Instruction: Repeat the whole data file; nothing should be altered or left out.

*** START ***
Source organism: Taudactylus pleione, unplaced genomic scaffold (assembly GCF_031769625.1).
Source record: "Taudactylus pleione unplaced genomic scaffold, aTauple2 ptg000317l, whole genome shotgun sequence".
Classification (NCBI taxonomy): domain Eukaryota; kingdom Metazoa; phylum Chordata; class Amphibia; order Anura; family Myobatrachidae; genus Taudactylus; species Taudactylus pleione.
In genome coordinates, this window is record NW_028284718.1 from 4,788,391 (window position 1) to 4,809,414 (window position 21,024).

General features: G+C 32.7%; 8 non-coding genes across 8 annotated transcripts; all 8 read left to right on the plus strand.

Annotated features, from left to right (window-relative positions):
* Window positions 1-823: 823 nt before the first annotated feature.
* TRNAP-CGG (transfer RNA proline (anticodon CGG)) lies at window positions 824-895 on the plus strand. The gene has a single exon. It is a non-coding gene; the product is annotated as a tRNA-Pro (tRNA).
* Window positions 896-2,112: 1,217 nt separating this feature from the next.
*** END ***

Source organism: Taudactylus pleione, unplaced genomic scaffold (assembly GCF_031769625.1).
Source record: "Taudactylus pleione unplaced genomic scaffold, aTauple2 ptg000317l, whole genome shotgun sequence".
Classification (NCBI taxonomy): domain Eukaryota; kingdom Metazoa; phylum Chordata; class Amphibia; order Anura; family Myobatrachidae; genus Taudactylus; species Taudactylus pleione.
In genome coordinates, this window is record NW_028284718.1 from 4,788,391 (window position 1) to 4,809,414 (window position 21,024).

General features: G+C 32.7%; 8 non-coding genes across 8 annotated transcripts; all 8 read left to right on the plus strand.

Annotated features, from left to right (window-relative positions):
* Window positions 1-823: 823 nt before the first annotated feature.
* TRNAP-CGG (transfer RNA proline (anticodon CGG)) lies at window positions 824-895 on the plus strand. The gene has a single exon. It is a non-coding gene; the product is annotated as a tRNA-Pro (tRNA).
* Window positions 896-2,112: 1,217 nt separating this feature from the next.